Monga, Vipal. "Groupon's Non-GAAP Measures Raise Questions," Wall Street Journal CFO Journal, June 2, 2011, http://blogs.wsj.com/cfo/2011/o6/02/groupons-non-gaap-measiu-es-raise-questions/.

Moreira, Sara. "Firm Dynamics, Persistent Effects of Entry Conditions, and Business Cycles," unpublished manuscript.

Nakamura, Leonard. "Intangibles: What Put the New in the New Economy?" Federal Reserve Bank of Philadelphia Business Review (July/August 1999).

Nakamura, Leonard. "Investing in Intangibles: Is a Trillion Dollars Missing from GDP?" Federal Reserve Bank of Philadelphia Business Review (Fourth Quarter 2001).

Nakamura, Leonard. "Intangible Assets and National Income Accounting: Measuring a Scientific Revolution," Federal Reserve Bank of Philadelphia Working Paper 09-11 (2009).

Nakamura, Leonard, Jon Samuels, and Rachel Soloveichik. "Valuing 'Free' Media in GDP: An Experimental Approach," Federal Reserve Bank of Philadelphia Working Paper 16-24 (2016).

Paciello, Luigi, Andrea Pozzi, and Nicholas Trachter. "Price Setting with Customer Retention Concerns," unpublished manuscript (2013).

Rudanko, Leena. "Pricing in a Frictional Product Market," working paper, 2017.

Notes

(1) See the CMO Survey.

(2) Costas Arkolakis' article includes a measure of marketing as a share of GDP.

(3) See the two articles by Lucia Foster, John Haltiwanger, and Chad Syverson.

(4) See Sara Moreira's work.

(5) See Doireann Fitzgerald, Stephanie Haller, Yaniv Yedid-Levi's work.

(6) See Emin Dinlersoz and Mehmet Yorukoglu's article.

(7) See the articles by Costas Arkolakis and by Lukasz Drozd and Jaromir Nosal.

(8) See the article by Isaac Kleshchelski and Nicholas Vincent and the unpublished work of Luigi Paciello, Andrea Pozzi, and Nicholas Trachter. Taking the pricing implications a step further, a forthcoming article by Simon Gilchrist, Raphael Schoenle, Jae Sim, and Egon Zakrajzek explains why inflation did not fall more during the Great Recession by arguing that while firms in general had cut their prices to maintain their customer base, financially constrained firms were forced to raise their prices instead. Gilchrist and his coauthors also argue in an unpublished paper that related ideas may help explain the financial tensions created when the member countries of a monetary union differ in their fiscal soundness, as in the European Union, leading the weaker countries to run persistent trade deficits.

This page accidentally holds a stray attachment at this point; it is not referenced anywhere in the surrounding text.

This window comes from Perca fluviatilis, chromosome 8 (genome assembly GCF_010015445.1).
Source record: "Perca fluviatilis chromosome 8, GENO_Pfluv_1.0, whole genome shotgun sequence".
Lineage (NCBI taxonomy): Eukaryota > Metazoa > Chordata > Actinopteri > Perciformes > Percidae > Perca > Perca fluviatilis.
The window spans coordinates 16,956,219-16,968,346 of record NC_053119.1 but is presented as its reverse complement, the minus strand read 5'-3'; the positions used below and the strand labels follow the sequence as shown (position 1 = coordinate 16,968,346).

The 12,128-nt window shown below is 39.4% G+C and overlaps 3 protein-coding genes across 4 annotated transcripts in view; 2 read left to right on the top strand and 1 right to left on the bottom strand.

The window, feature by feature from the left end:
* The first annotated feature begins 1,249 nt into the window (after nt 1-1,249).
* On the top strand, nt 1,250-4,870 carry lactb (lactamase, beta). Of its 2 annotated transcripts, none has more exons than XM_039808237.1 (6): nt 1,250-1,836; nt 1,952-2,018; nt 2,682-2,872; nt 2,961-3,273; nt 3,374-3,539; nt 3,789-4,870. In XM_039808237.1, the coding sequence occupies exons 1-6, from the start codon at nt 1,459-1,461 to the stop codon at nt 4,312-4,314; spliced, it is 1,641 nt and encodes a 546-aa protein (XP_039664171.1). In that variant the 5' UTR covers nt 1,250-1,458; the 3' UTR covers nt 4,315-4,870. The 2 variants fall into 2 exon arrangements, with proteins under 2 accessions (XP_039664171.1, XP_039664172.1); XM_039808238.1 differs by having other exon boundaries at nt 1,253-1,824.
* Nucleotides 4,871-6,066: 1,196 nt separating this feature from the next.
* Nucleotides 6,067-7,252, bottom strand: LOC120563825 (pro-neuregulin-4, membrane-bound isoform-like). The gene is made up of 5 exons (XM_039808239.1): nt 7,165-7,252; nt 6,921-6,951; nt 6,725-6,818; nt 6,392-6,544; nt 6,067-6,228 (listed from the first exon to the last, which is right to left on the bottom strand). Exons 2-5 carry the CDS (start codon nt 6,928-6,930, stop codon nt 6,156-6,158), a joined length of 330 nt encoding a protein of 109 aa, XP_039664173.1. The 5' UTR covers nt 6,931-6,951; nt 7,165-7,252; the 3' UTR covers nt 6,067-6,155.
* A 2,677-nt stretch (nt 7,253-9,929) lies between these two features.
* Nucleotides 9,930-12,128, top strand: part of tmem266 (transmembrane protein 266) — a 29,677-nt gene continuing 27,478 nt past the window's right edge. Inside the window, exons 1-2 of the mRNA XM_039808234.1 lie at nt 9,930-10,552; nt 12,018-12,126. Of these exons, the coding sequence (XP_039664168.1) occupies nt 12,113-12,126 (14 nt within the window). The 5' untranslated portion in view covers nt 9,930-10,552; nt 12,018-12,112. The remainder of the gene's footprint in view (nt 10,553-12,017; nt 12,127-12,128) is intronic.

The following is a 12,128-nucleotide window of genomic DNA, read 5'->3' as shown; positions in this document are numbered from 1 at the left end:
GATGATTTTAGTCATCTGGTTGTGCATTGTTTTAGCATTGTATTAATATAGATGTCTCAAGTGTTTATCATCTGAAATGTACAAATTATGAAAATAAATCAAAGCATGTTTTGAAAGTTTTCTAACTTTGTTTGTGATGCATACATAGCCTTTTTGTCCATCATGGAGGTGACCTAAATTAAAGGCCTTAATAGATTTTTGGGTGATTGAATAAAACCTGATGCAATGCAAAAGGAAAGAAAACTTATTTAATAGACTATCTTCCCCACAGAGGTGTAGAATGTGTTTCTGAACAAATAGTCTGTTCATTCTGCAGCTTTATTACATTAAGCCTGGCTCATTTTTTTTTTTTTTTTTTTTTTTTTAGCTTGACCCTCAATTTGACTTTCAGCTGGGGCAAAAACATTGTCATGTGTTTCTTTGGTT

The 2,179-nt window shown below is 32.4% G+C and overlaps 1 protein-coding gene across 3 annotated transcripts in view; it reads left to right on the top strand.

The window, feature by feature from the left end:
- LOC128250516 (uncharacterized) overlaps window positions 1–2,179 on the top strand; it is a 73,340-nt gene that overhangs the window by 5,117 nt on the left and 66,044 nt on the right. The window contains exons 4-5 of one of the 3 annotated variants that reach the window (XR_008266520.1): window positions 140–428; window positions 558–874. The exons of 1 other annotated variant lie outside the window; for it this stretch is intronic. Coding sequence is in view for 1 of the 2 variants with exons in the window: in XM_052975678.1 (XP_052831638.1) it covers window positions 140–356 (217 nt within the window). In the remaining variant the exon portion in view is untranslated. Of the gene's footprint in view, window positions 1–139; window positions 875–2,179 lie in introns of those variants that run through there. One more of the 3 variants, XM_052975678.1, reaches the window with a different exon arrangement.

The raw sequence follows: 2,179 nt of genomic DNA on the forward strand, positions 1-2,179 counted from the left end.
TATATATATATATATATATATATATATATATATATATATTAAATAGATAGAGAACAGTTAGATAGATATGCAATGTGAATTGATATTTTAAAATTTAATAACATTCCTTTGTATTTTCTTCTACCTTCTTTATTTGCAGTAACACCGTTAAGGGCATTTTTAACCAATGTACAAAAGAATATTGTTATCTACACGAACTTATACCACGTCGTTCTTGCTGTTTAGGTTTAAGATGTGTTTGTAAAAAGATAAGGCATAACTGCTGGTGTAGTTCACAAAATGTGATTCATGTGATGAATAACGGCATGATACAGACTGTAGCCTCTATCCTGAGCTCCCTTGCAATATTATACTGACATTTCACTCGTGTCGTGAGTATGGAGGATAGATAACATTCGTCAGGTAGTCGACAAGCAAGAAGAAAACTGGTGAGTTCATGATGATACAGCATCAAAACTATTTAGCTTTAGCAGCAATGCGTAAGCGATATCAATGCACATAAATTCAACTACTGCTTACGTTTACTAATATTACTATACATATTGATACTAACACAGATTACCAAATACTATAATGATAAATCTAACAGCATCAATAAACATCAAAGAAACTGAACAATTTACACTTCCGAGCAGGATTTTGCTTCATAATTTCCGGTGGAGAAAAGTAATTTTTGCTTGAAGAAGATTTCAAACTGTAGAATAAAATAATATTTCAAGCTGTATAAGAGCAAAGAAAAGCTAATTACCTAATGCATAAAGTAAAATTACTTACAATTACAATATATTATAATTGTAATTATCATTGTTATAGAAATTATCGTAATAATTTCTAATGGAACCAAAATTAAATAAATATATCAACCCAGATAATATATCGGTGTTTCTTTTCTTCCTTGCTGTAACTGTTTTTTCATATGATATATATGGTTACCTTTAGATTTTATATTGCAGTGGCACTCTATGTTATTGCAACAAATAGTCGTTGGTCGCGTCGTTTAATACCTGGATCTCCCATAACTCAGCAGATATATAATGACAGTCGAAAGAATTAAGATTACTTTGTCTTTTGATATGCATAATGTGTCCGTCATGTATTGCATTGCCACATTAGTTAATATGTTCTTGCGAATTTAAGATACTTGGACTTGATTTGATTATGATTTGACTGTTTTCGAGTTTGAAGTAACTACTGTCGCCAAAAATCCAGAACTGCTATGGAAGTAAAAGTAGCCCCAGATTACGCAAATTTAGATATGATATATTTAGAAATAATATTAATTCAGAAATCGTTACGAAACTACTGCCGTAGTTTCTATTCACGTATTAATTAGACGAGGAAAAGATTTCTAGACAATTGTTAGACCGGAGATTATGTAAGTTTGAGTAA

(9) Robert Hall documented this discrepancy in his 2001 articles.

(10) Hall attributed the difference in valuations to the value of intangible assets not being captured among the hard assets in the firms' accounts. He also showed that there is considerable variation in these differences across industries.

(11) See Leonard Nakamura's work on intangibles and measurement.

(12) In fact, in the face of large marketing expenses, the company Groupon has adopted the nonstandard accounting practice of treating marketing expenses as investment, amortizing the expenses overtime rather than expensing them as the spending occurs. See the Wall Street Journal blog.

(13) Hall's work forms the basis of this observation.

(14) Ad spending for industries with above-average selling intensity averages 1.8 percent of sales versus 1.3 percent for those with below-average selling intensity. Data are from Compustat.

(15) The loyalty of existing customers matters also and is likely to vary across industries, but we will abstract from that in what follows.

(16) See also the work of Frederico Belo, Xiaoji Lin, and Maria Vitorino on differences across firms in asset returns.

(17) See Leonard Nakamura's work on intangibles in Philadelphia Fed Business Review articles and working papers.

(18) See Ellen McGrattan and Edward Prescott's research.

BY LEENA RUDANKO

Leena Rudanko is an economic advisor and economist at the Federal Reserve Bank of Philadelphia. The views expressed in this article are not necessarily those of the Federal Reserve.

The Herfindahl Index

The Herfindahl Index, as the Herfindahl-Hirschman Index is more commonly known, measures concentration. In this article, I use it to look at market concentration--that is, the number of companies dominating their respective industries.

You can calculate the index by squaring the market shares of the companies in the market and then summing the squares. Depending on whether you use fractions or percentages, the index can range from either 0-1.0 or 0-10,000. The closer to 1.0 or 10,000, the more concentrated the market.

For a fuller explanation of the index, see a technical note from the Federal Reserve Bank of St. Louis at https://fraserstlouisfed.org/files/docs/publications/FRB/pages/1990-1994/33101_1990-1994.pdf.
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Date:Jun 22, 2017